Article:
Musings on the worlds of aviation, military and international affairs.
With reviews of books that cover these topics
Norman Franks is a very well respected aviation historian with many books on military aviation to his credit. This book is a result of the work he did to assemble profiles of WW1 airmen who died after the Great War, which were published in The Aeroplane magazine. So this book is a series of 2-3 page profiles, with no accompanying narrative. It will be a useful reference for this (narrow) subject, but as a standalone book is a little esoteric.
Great War pilots, like other civilians, died in droves as a result of the influenza pandemic which swept the world after Armistice Day. But Franks has chosen to write about those who had more lively deaths, so to speak. The strong underlying theme of the initial entries (for the book is in chronological order of death) is that most died in wholly avoidable aircraft accidents. Some celebrated the end of the European ordeal with a victory roll at their home airfield.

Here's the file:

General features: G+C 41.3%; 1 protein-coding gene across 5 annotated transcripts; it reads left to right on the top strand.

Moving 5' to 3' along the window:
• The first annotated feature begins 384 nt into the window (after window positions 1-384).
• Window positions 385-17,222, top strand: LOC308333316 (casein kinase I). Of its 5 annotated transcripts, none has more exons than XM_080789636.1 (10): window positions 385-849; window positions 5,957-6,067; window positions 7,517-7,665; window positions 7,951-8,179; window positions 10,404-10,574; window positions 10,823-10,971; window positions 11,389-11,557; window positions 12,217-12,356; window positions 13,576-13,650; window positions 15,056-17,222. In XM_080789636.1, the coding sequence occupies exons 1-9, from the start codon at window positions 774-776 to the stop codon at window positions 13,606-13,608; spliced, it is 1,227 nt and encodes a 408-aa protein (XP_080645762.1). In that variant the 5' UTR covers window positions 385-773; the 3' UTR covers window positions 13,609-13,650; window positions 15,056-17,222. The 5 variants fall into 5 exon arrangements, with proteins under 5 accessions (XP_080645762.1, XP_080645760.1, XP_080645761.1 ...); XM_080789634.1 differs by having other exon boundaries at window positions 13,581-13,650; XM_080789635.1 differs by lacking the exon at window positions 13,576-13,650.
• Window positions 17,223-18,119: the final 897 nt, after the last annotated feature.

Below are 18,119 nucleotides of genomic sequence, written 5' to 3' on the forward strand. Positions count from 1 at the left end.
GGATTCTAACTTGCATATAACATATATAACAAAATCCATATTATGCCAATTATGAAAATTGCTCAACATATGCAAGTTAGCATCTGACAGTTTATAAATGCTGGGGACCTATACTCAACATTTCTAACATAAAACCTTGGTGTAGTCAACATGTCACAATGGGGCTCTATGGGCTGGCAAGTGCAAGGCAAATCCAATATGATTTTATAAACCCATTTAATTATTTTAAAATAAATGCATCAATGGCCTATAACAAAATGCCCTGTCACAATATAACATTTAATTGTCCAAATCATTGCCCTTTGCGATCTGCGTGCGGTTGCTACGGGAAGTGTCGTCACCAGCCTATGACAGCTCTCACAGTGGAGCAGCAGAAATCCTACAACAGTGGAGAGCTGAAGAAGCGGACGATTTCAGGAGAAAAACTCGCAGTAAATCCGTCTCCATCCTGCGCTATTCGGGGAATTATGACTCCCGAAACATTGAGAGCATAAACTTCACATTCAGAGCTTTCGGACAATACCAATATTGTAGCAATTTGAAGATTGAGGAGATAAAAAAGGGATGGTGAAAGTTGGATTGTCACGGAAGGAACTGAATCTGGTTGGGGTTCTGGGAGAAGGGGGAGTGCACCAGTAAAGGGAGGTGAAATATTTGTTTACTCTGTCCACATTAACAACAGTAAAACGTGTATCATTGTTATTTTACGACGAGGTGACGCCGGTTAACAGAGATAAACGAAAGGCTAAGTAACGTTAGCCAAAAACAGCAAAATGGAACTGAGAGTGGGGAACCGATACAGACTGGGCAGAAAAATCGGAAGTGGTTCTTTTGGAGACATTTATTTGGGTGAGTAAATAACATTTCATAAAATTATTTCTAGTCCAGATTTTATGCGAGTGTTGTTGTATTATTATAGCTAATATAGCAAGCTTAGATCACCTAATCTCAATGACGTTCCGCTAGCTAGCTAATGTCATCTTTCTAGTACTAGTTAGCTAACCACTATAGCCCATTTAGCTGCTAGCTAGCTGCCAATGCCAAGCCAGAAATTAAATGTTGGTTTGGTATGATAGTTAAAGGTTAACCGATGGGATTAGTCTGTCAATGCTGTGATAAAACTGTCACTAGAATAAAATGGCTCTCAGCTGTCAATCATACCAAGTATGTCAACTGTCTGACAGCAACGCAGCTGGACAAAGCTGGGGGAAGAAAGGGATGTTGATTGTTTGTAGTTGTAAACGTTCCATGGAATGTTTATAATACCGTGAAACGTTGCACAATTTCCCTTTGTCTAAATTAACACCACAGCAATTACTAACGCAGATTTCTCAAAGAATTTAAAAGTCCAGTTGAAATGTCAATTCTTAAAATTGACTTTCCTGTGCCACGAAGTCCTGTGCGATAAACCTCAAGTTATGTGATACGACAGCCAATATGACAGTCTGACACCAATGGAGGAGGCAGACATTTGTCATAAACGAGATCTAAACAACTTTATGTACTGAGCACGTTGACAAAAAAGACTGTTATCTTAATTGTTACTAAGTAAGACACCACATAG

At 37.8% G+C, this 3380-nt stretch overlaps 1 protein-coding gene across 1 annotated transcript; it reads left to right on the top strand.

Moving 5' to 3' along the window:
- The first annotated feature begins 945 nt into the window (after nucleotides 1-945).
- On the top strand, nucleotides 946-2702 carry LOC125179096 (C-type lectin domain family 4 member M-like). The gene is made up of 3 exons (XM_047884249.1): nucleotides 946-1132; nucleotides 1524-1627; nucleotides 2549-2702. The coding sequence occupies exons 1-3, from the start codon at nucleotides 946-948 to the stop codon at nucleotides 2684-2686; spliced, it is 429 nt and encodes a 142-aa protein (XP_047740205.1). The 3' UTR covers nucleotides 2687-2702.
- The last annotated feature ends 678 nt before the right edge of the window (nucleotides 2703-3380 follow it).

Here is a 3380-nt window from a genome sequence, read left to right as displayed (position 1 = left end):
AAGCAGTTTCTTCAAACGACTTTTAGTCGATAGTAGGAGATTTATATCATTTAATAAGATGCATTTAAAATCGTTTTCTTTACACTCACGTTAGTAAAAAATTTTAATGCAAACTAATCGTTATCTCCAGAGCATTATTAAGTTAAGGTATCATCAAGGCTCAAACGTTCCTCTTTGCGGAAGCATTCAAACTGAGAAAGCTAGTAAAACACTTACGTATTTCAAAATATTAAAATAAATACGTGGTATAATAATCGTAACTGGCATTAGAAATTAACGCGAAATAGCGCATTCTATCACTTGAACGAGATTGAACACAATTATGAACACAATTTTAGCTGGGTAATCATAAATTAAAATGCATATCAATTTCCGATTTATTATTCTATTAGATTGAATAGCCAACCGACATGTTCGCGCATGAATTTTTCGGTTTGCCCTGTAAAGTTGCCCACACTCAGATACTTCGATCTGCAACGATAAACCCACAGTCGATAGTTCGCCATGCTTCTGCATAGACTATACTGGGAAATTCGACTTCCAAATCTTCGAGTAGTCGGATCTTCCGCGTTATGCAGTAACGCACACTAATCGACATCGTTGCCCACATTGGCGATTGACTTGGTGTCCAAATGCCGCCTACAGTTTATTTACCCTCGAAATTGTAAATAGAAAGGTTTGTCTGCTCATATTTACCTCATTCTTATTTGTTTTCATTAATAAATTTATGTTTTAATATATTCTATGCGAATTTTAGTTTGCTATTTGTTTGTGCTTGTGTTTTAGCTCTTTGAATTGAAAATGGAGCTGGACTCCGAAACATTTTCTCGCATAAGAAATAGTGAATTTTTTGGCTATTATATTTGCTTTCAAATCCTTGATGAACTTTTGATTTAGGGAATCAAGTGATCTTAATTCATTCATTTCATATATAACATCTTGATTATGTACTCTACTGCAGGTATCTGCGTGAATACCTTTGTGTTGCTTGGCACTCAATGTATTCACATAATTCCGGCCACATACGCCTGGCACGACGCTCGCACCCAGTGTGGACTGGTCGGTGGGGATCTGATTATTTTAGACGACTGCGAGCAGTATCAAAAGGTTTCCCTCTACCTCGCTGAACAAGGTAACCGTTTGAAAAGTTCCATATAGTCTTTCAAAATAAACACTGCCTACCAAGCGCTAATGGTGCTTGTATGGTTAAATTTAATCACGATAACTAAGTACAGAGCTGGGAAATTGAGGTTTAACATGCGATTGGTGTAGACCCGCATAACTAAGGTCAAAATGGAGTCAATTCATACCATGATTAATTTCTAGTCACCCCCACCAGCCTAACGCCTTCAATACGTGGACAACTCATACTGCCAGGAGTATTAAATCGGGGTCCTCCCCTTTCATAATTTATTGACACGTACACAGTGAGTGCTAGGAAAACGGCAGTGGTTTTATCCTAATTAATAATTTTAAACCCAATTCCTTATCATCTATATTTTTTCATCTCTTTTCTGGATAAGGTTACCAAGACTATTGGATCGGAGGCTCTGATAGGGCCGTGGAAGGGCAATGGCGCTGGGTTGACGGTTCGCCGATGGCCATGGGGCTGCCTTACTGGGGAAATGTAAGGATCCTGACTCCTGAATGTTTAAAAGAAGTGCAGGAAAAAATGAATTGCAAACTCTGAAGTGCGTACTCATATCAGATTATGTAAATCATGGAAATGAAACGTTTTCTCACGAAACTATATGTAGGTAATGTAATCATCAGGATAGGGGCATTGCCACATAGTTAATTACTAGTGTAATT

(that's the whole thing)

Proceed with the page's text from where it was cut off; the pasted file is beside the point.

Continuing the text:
What an unnecessary waste of life! The stupidity of it is profoundly depressing. However, if one reflects further, perhaps these alpha males were so used to taking substantial risks in a weird working life that had been all that they had known, they were incapable of judging the risks in non-operational flying. Perhaps in some cases there was a subliminal desire to join their many brothers in arms in Heaven.
Of course all flying was inherently much more likely to lead to danger than nowadays, and, in a sense, these Fallen Eagles were lucky – in that they managed to secure continued careers as pilots, when the rapid wind-down of British military flying put many RAF men on the streets. (Franks does not make this point).
So, a very competently written volume, as one would expect from this author, but of narrow interest.